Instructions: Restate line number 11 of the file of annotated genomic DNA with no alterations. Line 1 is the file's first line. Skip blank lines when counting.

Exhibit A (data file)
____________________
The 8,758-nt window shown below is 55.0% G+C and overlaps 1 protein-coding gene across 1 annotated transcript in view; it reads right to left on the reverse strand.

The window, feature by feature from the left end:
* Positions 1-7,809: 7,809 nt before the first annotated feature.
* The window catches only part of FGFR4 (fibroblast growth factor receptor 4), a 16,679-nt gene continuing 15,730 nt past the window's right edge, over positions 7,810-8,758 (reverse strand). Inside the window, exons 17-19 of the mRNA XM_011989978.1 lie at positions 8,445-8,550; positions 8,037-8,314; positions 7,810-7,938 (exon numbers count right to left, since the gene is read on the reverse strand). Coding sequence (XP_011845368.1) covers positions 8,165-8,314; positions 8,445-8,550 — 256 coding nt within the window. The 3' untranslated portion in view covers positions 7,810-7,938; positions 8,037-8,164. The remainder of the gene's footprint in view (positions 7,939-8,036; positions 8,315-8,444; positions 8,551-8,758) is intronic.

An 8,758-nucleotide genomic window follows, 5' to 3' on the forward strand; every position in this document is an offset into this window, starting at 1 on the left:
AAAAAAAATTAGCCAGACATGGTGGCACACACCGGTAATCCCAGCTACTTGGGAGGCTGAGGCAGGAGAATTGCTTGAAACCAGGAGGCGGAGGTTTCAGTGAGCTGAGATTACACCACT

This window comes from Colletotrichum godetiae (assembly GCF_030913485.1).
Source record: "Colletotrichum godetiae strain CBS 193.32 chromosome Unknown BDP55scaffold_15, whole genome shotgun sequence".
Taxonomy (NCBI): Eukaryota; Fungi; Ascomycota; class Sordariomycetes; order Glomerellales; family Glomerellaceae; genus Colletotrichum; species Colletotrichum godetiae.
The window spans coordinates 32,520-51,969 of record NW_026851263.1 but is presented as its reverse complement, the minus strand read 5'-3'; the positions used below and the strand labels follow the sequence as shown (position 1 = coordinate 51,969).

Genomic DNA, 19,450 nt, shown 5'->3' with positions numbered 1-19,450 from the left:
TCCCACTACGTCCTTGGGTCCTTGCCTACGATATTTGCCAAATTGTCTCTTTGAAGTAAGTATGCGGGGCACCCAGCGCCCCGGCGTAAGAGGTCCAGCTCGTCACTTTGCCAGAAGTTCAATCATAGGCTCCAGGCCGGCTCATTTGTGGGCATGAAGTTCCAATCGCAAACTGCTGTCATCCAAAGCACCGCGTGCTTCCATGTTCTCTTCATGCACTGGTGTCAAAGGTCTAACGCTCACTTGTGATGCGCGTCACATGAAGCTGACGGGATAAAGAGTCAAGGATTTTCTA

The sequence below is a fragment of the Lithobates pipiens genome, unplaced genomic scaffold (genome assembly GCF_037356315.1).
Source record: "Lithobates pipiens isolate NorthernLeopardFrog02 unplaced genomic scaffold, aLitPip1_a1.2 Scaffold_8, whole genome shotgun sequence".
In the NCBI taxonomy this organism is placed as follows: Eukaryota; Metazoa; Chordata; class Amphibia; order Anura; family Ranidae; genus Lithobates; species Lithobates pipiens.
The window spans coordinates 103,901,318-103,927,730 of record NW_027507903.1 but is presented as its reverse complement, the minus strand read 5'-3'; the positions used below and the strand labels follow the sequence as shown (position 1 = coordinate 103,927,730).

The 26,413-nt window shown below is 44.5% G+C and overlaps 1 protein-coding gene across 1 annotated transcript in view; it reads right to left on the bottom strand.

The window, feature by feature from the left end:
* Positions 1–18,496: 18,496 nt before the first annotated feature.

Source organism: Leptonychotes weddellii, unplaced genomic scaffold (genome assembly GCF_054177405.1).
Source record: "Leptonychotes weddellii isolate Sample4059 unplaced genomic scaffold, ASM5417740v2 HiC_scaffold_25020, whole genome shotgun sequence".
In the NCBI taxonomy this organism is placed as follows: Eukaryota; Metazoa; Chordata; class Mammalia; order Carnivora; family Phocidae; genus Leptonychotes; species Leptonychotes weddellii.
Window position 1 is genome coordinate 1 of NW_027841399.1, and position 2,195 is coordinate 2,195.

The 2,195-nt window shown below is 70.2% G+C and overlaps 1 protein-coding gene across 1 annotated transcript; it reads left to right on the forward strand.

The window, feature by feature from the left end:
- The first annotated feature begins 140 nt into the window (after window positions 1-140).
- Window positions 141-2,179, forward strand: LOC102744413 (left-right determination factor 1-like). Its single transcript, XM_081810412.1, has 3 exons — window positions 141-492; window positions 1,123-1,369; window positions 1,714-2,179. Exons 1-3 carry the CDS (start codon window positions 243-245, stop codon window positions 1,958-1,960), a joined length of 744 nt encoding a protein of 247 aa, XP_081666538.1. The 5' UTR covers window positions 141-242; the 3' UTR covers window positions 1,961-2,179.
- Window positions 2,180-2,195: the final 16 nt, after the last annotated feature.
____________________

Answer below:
Genomic DNA, 19,450 nt, shown 5'->3' with positions numbered 1-19,450 from the left: